Independent media needs you. Join the Tyee.

The Hook: Political news, freshly caught

Metro Vancouver was more 'middle class' in 1970: study

Metro Vancouver's middle class has shrunk and poverty has become more common in the suburbs over the last four decades, according to data mapped by a University of Toronto Cities Centre research team.

The maps compare the average personal incomes of Metro Vancouver's census tracts in 1970 and 2005. It's one of the first steps in a projected six-year study that will examine the causes and consequences of shifts in personal income across six Canadian cities, according to UBC geographer David Ley, who worked on the project.

The number of tracts (or census spatial areas) with a middle income average dropped considerably overall, from 71 per cent in 1970 to 53 per cent in 2005, according to Ley.

In 1970, the average middle income in Greater Vancouver was $5,220. In 2005, it was $36,123. The averages are calculated among 178 tracts in the Vancouver region.

Ley said that personal income in historically flush areas like North Vancouver and West Vancouver, as well as older neighbourhoods in the downtown core where gentrification has "occurred with a vengeance," has consolidated and expanded, so fewer people of the middle class live there.

Through parts of east Vancouver, Burnaby, Richmond and north Surrey, the number of low income tracts has increased and the middle class has decreased.

The spatial distribution of 2005's lower income tracts often follows the Expo and Millenium SkyTrain lines, Ley said.

"We no longer have a single compact low income poverty area," he said. "Now there is a dispersal of poverty into the suburbs: Burnaby, Richmond, Surrey."

Further study is needed to fully understand why the percentage of the region's population that is middle class has eroded significantly, but Ley said there are other demographics at play to consider. For one, Metro Vancouver's new low-income areas tend to have higher populations for whom English is a second language.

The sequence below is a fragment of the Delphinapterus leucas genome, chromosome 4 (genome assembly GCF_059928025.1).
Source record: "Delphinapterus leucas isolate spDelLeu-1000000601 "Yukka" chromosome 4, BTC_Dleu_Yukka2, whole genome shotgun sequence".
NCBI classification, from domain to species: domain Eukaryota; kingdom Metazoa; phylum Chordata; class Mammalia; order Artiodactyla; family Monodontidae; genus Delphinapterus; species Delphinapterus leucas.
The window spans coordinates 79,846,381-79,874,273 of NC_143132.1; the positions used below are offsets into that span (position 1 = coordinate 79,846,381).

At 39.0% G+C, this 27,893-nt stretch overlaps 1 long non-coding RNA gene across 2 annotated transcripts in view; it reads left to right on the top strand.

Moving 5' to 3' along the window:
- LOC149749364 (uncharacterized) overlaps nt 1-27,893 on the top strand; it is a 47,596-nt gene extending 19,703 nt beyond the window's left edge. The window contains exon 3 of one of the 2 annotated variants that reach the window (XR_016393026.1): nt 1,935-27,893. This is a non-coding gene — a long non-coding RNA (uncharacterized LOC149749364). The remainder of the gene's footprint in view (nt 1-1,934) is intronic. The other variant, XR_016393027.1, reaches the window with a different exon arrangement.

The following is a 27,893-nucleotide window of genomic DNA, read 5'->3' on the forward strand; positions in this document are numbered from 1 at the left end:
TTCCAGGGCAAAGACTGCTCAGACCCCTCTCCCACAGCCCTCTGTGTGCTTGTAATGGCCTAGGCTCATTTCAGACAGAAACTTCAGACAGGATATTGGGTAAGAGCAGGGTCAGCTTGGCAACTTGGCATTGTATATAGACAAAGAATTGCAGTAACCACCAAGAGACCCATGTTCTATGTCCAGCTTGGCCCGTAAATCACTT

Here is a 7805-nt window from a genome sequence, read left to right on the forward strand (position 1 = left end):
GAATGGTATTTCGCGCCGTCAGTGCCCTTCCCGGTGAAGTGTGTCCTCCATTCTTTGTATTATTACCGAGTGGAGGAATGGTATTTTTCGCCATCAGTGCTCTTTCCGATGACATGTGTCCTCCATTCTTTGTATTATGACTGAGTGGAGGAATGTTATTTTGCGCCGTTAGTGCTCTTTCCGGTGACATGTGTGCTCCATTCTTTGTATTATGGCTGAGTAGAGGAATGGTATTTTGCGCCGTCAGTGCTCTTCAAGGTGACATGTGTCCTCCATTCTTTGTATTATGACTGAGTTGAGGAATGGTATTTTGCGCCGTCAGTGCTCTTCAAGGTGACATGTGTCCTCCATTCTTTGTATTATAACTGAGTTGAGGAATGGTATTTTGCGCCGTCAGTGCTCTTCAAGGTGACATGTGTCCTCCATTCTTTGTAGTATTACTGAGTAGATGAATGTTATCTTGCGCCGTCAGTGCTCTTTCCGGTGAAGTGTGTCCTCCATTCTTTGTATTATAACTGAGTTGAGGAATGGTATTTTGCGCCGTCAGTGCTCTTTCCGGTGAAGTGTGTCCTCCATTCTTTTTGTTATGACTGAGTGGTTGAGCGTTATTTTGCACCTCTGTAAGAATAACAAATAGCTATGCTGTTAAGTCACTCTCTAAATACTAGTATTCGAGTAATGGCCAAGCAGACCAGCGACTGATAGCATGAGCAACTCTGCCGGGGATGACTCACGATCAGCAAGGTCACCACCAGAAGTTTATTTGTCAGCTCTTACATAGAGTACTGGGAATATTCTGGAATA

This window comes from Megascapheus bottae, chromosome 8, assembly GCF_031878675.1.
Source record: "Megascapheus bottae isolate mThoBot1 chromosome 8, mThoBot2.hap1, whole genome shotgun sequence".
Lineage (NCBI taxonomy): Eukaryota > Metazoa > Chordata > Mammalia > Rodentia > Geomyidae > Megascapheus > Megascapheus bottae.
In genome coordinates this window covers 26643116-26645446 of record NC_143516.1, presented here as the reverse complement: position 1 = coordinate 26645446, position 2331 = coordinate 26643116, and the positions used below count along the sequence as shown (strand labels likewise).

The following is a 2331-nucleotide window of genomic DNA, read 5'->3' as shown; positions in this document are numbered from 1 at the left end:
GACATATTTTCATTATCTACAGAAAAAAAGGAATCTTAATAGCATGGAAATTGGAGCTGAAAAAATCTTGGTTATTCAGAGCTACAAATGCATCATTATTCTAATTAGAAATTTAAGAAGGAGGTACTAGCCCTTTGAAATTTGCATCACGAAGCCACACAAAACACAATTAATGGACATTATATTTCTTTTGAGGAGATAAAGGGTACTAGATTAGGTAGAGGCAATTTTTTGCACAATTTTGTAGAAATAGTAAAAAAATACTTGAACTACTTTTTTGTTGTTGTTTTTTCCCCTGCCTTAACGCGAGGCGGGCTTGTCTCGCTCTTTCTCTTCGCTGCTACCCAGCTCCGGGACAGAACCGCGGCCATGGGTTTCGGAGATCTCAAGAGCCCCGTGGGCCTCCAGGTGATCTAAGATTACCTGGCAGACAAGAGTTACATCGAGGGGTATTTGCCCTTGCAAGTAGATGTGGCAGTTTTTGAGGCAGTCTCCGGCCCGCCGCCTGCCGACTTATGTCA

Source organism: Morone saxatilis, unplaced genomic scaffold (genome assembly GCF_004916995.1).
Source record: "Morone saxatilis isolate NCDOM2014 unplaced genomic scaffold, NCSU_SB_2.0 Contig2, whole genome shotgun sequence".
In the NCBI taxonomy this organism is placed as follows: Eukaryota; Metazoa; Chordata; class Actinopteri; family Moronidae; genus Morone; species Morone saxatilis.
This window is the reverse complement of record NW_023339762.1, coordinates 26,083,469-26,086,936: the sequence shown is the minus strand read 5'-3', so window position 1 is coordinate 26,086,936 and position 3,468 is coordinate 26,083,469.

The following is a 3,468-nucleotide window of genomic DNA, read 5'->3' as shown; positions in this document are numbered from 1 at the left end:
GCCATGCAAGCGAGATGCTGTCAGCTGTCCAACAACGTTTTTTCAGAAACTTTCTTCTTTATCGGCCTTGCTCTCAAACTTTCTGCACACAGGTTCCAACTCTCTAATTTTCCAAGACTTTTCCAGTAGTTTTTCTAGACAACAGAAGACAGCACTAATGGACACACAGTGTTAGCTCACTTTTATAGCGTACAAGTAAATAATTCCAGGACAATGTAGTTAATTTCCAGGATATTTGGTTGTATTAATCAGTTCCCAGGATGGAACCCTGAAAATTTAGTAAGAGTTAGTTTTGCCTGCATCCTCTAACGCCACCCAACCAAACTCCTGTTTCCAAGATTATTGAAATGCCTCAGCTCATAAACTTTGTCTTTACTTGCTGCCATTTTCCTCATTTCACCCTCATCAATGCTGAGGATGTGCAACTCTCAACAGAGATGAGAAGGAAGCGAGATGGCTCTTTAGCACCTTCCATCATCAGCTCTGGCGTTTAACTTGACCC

"If you look at populations with non-English mother tongues, you see higher figures of 60 per cent and more that coincide with those areas which have emerged as new low income areas, such as north Richmond, north-central Surrey, southeast Vancouver and along the SkyTrain through Burnaby and New Westminster," he said. "Obviously you never get a perfect one to one correlation, but it's quite clear that is a significant driver."

In areas where income has increased 15 per cent or more in the last 40 years, there has been no growth in foreign-born residents (28 per cent in both 1971 and 2005). But in areas where income has decreased 15 per cent or more in the last 40 years, the percentage of immigrant residents has spiked from 24 per cent to 51 per cent.

"What we can see here is that clearly the economic integration of the immigrant population is a big issue in the distribution of the new poverty areas," Ley said.

Maps that compare personal income in Montreal and Toronto show similar dives in the middle class, though the patterns are different. Ley said the next step for researchers is to look for causes and consequences of the trends, and expand the research to other Canadian cities.

You can see some of the maps, hosted by the Globe and Mail, here. The full array of maps will be posted soon here.

Robyn Smith reports and edits for The Tyee.

What have we missed? What do you think? We want to know. Comment below. Keep in mind:


  • Verify facts, debunk rumours
  • Add context and background
  • Spot typos and logical fallacies
  • Highlight reporting blind spots
  • Ignore trolls
  • Treat all with respect and curiosity
  • Connect with each other

Do not:

  • Use sexist, classist, racist or homophobic language
  • Libel or defame
  • Bully or troll
  • Troll patrol. Instead, flag suspect activity.
comments powered by Disqus